House-church leader returns to prison after first home visit since sudden transfer

House-church leader returns to prison after first home visit since sudden transfer

A house-church leader serving a six-year sentence for “propagating Christianity” has returned to a prison on the other side of the country from his wife and daughter, after a first visit home since his sudden transfer five months ago.

Abdolreza Ali Haghnejad, known as Matthias, was transferred without warning – or the chance to say goodbye to wife Anahita and daughter Hannah – back in July, and had to pay for his travel expenses to return home to Anzali, which is in north Iran, 1,000 miles from Minab Prison in the far south.

Matthias has been serving this particular sentence since January 2022, but has spent much of the past five years in prison, having only just been acquitted of a five-year sentence – for “promoting ‘Zionist’ Christianity” – before his re-arrest and imprisonment two weeks later.

Indeed, Matthias has been in and out of prison since his first arrest in 2006 – all because of his leadership of house-churches.

Iran is a signatory of the International Covenant of Civil and Political Rights, which protects rights including peaceful assembly (Article 21) and freedom of religion or belief (Article 18), but house-churches have been labelled “enemy groups” of a “Zionist cult” by current president Ebrahim Raisi, and members – mostly converts from Islam – charged with “acting against national security”.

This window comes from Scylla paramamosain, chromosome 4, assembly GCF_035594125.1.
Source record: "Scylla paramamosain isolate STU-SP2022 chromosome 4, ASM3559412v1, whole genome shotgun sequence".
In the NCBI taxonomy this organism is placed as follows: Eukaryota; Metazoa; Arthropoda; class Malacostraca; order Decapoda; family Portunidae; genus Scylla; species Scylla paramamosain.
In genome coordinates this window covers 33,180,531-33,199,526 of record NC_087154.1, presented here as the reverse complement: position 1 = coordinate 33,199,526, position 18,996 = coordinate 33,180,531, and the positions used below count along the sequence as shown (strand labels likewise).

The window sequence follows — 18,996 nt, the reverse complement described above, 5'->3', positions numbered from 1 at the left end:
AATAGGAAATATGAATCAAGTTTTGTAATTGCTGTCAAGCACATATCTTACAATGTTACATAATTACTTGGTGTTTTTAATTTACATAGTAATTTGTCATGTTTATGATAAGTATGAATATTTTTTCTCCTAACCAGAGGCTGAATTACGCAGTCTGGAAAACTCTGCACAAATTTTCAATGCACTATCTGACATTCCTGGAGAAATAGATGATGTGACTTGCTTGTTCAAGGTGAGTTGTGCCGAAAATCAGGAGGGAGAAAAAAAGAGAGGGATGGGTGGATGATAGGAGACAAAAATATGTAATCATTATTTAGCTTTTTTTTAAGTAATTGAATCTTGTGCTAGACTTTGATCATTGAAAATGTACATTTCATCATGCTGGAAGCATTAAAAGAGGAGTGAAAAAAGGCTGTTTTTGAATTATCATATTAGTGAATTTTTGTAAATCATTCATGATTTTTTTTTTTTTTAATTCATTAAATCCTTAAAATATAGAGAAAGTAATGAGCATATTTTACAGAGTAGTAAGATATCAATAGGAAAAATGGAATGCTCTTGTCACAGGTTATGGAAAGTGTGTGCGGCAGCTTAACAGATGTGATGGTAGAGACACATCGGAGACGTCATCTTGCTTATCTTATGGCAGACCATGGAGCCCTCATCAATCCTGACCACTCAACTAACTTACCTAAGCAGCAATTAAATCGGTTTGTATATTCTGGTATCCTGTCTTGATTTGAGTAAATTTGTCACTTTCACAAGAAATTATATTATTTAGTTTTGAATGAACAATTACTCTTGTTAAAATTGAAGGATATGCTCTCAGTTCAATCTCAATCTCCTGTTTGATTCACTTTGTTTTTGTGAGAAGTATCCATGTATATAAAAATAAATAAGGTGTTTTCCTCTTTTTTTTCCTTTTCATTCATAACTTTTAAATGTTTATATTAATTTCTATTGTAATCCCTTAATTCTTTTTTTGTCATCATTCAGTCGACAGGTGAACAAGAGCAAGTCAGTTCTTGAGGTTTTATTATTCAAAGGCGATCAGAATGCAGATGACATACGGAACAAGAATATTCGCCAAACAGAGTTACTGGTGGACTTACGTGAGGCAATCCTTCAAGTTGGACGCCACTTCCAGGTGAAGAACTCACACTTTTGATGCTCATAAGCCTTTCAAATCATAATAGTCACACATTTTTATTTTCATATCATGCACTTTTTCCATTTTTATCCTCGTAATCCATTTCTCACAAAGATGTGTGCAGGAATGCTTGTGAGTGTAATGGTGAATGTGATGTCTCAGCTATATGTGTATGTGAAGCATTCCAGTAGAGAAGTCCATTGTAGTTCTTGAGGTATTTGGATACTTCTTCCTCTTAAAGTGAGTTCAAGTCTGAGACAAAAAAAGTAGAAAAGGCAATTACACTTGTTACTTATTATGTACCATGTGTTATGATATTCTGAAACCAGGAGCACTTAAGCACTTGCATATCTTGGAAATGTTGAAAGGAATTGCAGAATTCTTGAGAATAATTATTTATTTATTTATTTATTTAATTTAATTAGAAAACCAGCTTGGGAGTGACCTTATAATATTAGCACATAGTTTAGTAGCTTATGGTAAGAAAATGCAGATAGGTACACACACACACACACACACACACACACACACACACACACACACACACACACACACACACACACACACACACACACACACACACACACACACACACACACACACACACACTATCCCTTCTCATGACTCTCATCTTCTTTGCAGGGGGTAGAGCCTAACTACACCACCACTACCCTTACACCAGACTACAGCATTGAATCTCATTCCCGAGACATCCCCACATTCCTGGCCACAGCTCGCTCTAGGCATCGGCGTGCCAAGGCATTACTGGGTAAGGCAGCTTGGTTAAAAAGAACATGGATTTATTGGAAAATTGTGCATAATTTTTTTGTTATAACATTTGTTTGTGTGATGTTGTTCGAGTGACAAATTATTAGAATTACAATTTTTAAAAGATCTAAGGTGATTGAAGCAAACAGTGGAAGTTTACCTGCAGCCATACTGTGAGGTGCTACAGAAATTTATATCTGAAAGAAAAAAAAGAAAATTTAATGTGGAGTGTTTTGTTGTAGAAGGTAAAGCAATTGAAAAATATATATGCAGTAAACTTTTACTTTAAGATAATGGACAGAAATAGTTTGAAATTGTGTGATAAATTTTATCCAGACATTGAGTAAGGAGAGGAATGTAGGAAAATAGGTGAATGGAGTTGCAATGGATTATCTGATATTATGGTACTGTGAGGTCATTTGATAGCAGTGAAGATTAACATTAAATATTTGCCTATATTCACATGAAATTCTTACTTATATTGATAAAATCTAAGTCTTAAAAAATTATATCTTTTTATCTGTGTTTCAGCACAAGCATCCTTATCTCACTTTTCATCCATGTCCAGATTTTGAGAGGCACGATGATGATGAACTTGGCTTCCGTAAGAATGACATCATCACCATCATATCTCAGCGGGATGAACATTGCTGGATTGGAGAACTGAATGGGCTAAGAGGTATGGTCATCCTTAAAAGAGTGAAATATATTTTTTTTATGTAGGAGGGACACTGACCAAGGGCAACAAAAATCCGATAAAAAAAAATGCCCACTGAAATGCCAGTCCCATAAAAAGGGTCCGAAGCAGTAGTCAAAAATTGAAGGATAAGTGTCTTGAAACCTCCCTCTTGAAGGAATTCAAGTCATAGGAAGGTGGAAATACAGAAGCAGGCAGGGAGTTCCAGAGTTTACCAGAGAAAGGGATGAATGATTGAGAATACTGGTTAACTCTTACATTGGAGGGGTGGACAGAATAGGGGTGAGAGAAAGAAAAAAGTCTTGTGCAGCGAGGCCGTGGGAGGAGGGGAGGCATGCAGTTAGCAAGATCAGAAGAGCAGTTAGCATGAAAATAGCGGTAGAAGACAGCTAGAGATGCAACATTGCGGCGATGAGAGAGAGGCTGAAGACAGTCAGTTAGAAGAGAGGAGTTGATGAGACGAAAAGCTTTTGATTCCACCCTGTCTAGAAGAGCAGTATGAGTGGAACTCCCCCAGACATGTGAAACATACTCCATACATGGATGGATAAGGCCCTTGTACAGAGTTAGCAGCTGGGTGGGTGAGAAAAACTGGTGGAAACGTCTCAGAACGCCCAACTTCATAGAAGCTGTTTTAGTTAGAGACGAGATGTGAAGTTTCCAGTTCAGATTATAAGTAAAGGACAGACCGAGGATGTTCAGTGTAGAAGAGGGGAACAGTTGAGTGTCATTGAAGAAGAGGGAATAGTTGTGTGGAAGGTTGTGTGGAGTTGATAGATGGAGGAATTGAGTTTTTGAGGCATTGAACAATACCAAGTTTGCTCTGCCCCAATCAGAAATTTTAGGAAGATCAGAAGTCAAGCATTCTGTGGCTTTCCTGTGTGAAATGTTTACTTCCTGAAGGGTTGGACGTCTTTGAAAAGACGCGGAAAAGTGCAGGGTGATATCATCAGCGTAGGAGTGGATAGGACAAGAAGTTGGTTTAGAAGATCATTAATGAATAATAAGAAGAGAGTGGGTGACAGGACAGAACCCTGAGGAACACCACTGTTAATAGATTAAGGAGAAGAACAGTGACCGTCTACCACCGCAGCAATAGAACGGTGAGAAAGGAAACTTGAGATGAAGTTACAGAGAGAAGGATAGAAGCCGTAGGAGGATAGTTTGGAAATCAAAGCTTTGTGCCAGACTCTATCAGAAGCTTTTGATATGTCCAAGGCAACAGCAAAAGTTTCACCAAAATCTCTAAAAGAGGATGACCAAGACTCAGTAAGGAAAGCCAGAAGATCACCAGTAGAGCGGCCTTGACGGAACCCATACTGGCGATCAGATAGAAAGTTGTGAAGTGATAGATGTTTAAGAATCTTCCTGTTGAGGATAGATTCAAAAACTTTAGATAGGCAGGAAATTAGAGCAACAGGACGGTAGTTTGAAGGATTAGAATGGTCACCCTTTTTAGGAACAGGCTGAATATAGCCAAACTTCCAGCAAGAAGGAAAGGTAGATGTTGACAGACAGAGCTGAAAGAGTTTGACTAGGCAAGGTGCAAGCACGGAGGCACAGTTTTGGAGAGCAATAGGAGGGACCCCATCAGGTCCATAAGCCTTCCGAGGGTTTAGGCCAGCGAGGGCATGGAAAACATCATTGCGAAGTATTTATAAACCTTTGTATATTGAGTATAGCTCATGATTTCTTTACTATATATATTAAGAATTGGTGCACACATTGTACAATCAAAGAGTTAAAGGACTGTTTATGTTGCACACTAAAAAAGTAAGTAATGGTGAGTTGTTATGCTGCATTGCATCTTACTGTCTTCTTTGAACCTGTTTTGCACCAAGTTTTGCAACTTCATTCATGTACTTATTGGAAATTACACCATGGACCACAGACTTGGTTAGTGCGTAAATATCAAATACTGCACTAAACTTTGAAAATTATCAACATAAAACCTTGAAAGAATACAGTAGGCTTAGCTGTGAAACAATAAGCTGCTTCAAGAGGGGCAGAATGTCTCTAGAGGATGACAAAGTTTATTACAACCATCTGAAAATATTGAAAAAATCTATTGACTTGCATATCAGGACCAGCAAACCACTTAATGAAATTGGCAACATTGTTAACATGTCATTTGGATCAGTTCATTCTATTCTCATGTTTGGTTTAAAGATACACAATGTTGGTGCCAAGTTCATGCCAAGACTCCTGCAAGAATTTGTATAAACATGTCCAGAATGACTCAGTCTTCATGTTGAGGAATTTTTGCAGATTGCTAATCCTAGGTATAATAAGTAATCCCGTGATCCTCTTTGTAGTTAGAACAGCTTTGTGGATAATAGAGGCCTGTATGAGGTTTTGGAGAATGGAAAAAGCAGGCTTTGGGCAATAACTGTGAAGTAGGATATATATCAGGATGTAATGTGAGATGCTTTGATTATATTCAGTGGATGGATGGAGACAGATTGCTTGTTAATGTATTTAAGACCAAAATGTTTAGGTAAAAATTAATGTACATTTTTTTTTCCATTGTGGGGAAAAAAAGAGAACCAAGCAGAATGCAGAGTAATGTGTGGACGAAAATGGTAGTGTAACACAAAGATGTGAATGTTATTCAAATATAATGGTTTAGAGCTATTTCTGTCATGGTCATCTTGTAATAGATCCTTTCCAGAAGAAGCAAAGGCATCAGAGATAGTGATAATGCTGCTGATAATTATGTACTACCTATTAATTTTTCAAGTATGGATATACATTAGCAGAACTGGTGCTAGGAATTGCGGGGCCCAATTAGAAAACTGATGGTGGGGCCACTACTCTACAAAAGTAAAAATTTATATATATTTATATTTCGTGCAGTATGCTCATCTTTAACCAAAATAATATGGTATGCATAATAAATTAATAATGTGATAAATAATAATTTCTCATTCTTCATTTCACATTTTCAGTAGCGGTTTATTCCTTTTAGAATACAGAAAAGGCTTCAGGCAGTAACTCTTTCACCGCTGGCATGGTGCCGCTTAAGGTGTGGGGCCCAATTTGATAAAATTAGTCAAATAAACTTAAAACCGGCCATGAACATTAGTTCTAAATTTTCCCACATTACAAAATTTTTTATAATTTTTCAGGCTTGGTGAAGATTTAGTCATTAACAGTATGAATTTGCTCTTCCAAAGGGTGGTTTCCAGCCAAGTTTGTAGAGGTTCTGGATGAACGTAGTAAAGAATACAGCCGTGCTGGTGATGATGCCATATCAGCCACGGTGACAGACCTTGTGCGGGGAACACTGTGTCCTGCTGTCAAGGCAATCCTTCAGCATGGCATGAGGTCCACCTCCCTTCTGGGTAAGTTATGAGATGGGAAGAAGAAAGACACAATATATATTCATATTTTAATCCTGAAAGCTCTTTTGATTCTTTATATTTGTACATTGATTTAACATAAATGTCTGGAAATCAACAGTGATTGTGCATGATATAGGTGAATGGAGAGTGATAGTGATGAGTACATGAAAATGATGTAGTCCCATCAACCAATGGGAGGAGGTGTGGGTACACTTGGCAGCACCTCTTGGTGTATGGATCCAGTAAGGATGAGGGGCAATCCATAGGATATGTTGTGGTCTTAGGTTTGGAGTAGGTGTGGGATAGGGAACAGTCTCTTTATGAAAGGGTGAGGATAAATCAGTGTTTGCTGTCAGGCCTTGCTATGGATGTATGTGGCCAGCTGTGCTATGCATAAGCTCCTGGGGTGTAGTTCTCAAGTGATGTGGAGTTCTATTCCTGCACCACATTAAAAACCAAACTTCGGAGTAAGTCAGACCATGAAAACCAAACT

In reality, the activities of these house-churches are no different from other church groups around the world, but the Iranian authorities have sought to paint their activities as different from the Armenian and Assyrian minority churches whose activities are largely tolerated, provided members do not evangelise.

However, in response to a rapid rise of conversions to Christianity in recent years, the Iranian authorities banned Armenian and Assyrian churches from permitting converts to attend or preaching in the national language of Persian, and closed down the churches that refused to comply.

This led to the rise of the so-called “house-churches”, as converts had – and still have – no other place to worship.

Since then, thousands of Iranians have been arrested, and hundreds prosecuted, solely due to their attendance or leadership of house-churches.

Matthias is just one example.

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